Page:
As is fitting this time of year, when many people are exchanging gifts and then making New Year’s resolutions, I’ve come up with my wish list for key long-term care players and stakeholders.

For directors of nursing in the nation’s skilled care facilities

The gift of bunches of eager, resolute staff members. It’s hard to keep the boat moving when somebody’s always handing back her or his oar, or there simply aren’t enough people rowing.

The resolution they should make: To develop more patience for those whom they may hire. And remember: No snacking on young staff members allowed. It’s been acknowledged many times by nursing leaders that for some reason, experienced nurses tend to treat newcomers brusquely, to put it politely, or that they tend “to eat their own” to phrase it not so politely. Play nice. Period.

For building administrators

The gift: A lasting supply of directors of nursing, probably the most pivotal leader in your buildings.

The resolution: To become better communicators. The only way to make sure gossip or unfounded speculation ruins morale and sometimes the reputation of your facility is to let it go unchecked, or get started in the first place. 

For the residents

The gift of consistent assignment of their direct caregivers. There is no way this gift can be overvalued. Ever.

The resolution: To keep your family members in line, and fully appreciative of those who diligently take care of you 24/7/365.

For unscrupulous contract nurse agencies

The gift: A big lump of coal. You’re right up there with the gas stations who charge $10 a gallon or more after a hurricane ravages an area.

The resolution: To develop some kind of conscience to help the industry you profess to be saving while lining your own pockets to excessive levels.

For nursing home owners

A gift of lower inflation rates, while also being able to harvest some of the value that higher interest rates bring. But mostly lower inflation. 

The resolution: To be more transparent about who you are and what you’re doing. Then again, the feds say they’ll be helping you with this one so hopefully you see fit to play ball. Let the disinfectant of sunshine shine on whoever’s running the show in town.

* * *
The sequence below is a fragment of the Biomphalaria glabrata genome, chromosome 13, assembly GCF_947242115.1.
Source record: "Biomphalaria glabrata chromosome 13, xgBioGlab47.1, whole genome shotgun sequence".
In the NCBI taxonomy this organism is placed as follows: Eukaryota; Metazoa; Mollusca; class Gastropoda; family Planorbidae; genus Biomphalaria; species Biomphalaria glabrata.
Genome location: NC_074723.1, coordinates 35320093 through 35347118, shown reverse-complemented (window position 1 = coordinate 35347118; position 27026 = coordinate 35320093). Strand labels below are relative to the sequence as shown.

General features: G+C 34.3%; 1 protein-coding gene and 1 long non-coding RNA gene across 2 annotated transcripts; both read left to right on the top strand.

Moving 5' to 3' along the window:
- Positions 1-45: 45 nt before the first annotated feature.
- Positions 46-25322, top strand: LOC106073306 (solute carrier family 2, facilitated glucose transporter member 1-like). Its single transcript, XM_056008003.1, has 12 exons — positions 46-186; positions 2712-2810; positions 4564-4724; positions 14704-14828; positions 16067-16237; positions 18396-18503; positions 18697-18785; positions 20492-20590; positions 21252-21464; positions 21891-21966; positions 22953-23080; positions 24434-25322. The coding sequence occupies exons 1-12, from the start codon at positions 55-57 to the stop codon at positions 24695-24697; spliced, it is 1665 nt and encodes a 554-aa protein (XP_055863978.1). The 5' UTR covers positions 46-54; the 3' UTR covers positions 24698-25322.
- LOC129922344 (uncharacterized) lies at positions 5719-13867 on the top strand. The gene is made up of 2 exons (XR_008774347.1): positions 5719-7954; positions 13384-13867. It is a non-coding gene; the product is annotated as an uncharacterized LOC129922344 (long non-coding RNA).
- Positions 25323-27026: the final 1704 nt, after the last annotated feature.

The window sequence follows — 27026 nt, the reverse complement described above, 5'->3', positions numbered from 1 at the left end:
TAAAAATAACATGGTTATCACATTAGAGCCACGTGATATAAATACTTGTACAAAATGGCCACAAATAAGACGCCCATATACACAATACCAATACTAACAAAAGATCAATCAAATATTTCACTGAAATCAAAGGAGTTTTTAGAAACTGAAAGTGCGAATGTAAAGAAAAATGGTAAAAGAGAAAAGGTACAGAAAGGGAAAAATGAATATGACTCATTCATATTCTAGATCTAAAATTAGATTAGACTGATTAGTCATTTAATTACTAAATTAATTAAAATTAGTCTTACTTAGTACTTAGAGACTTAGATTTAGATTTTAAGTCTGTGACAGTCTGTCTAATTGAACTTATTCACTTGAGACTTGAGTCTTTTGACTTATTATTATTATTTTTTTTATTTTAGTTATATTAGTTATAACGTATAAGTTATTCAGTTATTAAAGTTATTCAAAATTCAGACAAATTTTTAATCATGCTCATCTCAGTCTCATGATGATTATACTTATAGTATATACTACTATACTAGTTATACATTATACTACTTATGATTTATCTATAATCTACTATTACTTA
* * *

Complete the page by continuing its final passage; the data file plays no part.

Private equity investors

The gift of a decent crystal ball so you can figure out who really needs you most. Then behave appropriately.

The resolution: A tempered appetite. They may be just Hollywood examples, but if you want to see how a business leader can modify ravenish financial desires while still keeping hold of a pretty good buck, check out the classic “It Happened on 5th Avenue” or, heck, even “Pretty Woman.”

The states

May they all enjoy the gift of a burgeoning economy in 2023.

The resolution: To share the wealth from a healthier economy with their Medicaid programs, and therefore, skilled nursing stakeholders.


May it enjoy the present of another technology executive like Majd Alwan. His long-time second-in-command, Scott Code, could be just the guy.

The resolution: To never give up the good fight. Advocacy statements out of President and CEO Katie Smith Sloan and the rest of her leadership team during the pandemic have been powerful, pointed and unapologetic. Shockingly so in some cases. Good for them.

The American Health Care Association

May 2023 bring the gift of another quality, fun annual conference, like the one in Nashville in October 2022. (Minus, ahem, the case of COVID-19 that some of us arrived home with.)

The resolution: More national news show appearances for President and CEO Mark Parkinson, who’s never been better than in the early days of the pandemic, when he let the nation know that long-term care providers were victims as much as anybody since their patients were most susceptible to the most dangerous public health scourge in at least a century. Double down on that with more public exposure for gifted speaker AHCA Senior Vice President of Government Affairs Clif Porter, too.

The Centers for Medicare & Medicaid Services

Let CMS have the gift of wisdom when it unveils its promised nursing home minimum staffing standard early in 2023. The absolute right way to do this may not be known yet, but there are definitely easily recognized wrong ways to go about it.

The resolution: To consistently listen more and act for the good of the entire system that the agency is both patron and overseer to. The circumspect decision-making that went into switching from a drastic funding pay cut in the proposed Fiscal 2023 SNF PPS rule to a more moderate package that also phased in funding take backs was a welcome breath of fresh air and clearheadedness.

And to all of our readers, as always, I wish you good health and outstanding days ahead.

James M. Berklan is McKnight’s Executive Editor.

Opinions expressed in McKnight’s Long-Term Care News columns are not necessarily those of McKnight’s.